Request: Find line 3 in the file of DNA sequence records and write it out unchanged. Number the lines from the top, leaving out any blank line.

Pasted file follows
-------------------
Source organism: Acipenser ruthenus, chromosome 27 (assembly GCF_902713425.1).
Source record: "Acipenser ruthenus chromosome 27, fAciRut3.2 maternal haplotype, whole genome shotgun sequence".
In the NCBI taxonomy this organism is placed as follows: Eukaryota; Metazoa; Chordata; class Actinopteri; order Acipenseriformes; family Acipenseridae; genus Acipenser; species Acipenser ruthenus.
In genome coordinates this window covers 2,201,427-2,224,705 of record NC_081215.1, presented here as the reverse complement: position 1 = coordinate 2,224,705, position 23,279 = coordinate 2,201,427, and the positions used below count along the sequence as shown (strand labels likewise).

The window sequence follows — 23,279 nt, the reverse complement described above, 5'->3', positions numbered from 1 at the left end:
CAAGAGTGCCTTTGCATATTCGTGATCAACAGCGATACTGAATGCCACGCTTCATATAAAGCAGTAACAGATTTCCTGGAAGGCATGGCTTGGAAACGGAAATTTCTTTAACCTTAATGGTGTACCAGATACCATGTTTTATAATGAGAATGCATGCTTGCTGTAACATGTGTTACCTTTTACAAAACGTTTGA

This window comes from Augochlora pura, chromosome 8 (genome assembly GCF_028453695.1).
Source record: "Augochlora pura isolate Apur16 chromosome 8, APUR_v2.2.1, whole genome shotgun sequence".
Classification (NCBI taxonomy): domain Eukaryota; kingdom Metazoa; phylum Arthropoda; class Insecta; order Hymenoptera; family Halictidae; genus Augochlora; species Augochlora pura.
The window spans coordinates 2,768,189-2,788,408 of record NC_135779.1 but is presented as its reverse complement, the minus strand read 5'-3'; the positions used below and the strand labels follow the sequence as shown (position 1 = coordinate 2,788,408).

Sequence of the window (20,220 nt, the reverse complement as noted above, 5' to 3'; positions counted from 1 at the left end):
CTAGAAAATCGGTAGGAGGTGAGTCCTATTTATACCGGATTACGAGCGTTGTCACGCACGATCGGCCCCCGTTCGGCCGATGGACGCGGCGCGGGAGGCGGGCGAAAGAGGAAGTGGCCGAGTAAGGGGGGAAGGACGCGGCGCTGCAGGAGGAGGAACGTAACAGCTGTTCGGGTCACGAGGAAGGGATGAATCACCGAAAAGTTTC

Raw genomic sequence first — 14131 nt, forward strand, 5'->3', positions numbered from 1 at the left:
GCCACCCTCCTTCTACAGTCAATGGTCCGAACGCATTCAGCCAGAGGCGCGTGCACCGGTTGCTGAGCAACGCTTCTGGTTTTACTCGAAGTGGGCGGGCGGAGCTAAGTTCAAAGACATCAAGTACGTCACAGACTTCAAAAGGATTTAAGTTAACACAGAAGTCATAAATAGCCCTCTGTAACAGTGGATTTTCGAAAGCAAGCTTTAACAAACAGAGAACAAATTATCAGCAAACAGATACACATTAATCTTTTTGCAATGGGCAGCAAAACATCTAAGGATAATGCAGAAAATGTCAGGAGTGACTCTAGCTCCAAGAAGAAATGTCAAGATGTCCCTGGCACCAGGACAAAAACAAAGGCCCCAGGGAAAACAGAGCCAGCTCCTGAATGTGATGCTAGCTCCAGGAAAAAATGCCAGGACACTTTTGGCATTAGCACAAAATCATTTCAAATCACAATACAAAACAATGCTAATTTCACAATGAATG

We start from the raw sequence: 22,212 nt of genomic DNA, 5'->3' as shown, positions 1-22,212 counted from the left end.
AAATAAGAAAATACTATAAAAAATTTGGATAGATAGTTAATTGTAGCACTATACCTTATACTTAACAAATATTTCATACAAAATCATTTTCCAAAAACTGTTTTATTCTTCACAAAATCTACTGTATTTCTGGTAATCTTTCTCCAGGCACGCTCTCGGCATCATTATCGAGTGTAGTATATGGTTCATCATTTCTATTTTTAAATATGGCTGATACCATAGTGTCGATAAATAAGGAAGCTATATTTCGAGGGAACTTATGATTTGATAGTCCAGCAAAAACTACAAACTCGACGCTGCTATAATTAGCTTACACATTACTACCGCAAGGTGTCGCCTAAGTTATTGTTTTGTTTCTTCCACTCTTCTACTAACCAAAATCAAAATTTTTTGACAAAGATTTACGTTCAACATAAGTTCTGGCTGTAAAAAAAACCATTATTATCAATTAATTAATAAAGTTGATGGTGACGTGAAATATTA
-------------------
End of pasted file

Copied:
In the NCBI taxonomy this organism is placed as follows: Eukaryota; Metazoa; Chordata; class Actinopteri; order Acipenseriformes; family Acipenseridae; genus Acipenser; species Acipenser ruthenus.